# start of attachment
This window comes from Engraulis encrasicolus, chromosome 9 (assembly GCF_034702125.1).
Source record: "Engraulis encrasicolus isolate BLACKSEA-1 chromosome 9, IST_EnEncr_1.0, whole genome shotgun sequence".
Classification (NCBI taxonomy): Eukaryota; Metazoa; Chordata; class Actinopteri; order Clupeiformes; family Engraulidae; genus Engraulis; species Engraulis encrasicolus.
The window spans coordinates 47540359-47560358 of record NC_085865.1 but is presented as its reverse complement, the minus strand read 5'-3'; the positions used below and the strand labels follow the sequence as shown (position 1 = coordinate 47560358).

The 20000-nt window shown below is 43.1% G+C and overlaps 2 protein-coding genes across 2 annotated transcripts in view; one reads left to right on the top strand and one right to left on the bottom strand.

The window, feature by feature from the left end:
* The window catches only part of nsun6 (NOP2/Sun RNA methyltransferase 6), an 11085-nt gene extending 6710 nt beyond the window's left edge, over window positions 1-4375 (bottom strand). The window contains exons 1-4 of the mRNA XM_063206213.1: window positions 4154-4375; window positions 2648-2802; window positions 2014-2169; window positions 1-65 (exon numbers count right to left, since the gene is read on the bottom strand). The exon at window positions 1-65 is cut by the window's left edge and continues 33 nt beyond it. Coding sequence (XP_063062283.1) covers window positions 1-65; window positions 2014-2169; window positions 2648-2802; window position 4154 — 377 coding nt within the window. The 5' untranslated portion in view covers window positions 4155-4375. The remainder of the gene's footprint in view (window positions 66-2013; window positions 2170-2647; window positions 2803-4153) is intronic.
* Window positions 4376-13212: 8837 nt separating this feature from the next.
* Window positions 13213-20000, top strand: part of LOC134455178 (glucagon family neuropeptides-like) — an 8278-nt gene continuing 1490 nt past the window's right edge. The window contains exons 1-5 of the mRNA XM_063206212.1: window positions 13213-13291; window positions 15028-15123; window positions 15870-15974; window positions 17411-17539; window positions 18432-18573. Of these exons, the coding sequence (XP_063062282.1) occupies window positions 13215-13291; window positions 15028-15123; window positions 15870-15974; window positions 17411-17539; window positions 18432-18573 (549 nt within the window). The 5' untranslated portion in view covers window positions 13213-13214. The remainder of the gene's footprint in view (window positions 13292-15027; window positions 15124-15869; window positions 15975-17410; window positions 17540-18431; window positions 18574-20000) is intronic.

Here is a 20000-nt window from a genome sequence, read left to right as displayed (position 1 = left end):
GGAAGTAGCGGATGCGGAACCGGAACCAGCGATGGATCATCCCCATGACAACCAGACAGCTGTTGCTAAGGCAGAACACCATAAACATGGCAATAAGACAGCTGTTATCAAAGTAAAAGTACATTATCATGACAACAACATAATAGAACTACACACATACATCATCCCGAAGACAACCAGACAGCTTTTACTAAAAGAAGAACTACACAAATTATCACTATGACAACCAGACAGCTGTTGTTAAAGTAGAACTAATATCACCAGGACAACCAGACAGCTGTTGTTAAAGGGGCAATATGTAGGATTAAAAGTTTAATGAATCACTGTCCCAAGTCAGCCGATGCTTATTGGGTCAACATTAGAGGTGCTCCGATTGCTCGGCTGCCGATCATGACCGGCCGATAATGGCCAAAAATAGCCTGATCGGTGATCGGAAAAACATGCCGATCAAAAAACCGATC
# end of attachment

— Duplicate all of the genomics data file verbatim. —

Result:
This window comes from Engraulis encrasicolus, chromosome 9 (assembly GCF_034702125.1).
Source record: "Engraulis encrasicolus isolate BLACKSEA-1 chromosome 9, IST_EnEncr_1.0, whole genome shotgun sequence".
Classification (NCBI taxonomy): Eukaryota; Metazoa; Chordata; class Actinopteri; order Clupeiformes; family Engraulidae; genus Engraulis; species Engraulis encrasicolus.
The window spans coordinates 47540359-47560358 of record NC_085865.1 but is presented as its reverse complement, the minus strand read 5'-3'; the positions used below and the strand labels follow the sequence as shown (position 1 = coordinate 47560358).

The 20000-nt window shown below is 43.1% G+C and overlaps 2 protein-coding genes across 2 annotated transcripts in view; one reads left to right on the top strand and one right to left on the bottom strand.

The window, feature by feature from the left end:
* The window catches only part of nsun6 (NOP2/Sun RNA methyltransferase 6), an 11085-nt gene extending 6710 nt beyond the window's left edge, over window positions 1-4375 (bottom strand). The window contains exons 1-4 of the mRNA XM_063206213.1: window positions 4154-4375; window positions 2648-2802; window positions 2014-2169; window positions 1-65 (exon numbers count right to left, since the gene is read on the bottom strand). The exon at window positions 1-65 is cut by the window's left edge and continues 33 nt beyond it. Coding sequence (XP_063062283.1) covers window positions 1-65; window positions 2014-2169; window positions 2648-2802; window position 4154 — 377 coding nt within the window. The 5' untranslated portion in view covers window positions 4155-4375. The remainder of the gene's footprint in view (window positions 66-2013; window positions 2170-2647; window positions 2803-4153) is intronic.
* Window positions 4376-13212: 8837 nt separating this feature from the next.
* Window positions 13213-20000, top strand: part of LOC134455178 (glucagon family neuropeptides-like) — an 8278-nt gene continuing 1490 nt past the window's right edge. The window contains exons 1-5 of the mRNA XM_063206212.1: window positions 13213-13291; window positions 15028-15123; window positions 15870-15974; window positions 17411-17539; window positions 18432-18573. Of these exons, the coding sequence (XP_063062282.1) occupies window positions 13215-13291; window positions 15028-15123; window positions 15870-15974; window positions 17411-17539; window positions 18432-18573 (549 nt within the window). The 5' untranslated portion in view covers window positions 13213-13214. The remainder of the gene's footprint in view (window positions 13292-15027; window positions 15124-15869; window positions 15975-17410; window positions 17540-18431; window positions 18574-20000) is intronic.

Here is a 20000-nt window from a genome sequence, read left to right as displayed (position 1 = left end):
GGAAGTAGCGGATGCGGAACCGGAACCAGCGATGGATCATCCCCATGACAACCAGACAGCTGTTGCTAAGGCAGAACACCATAAACATGGCAATAAGACAGCTGTTATCAAAGTAAAAGTACATTATCATGACAACAACATAATAGAACTACACACATACATCATCCCGAAGACAACCAGACAGCTTTTACTAAAAGAAGAACTACACAAATTATCACTATGACAACCAGACAGCTGTTGTTAAAGTAGAACTAATATCACCAGGACAACCAGACAGCTGTTGTTAAAGGGGCAATATGTAGGATTAAAAGTTTAATGAATCACTGTCCCAAGTCAGCCGATGCTTATTGGGTCAACATTAGAGGTGCTCCGATTGCTCGGCTGCCGATCATGACCGGCCGATAATGGCCAAAAATAGCCTGATCGGTGATCGGAAAAACATGCCGATCAAAAAACCGATC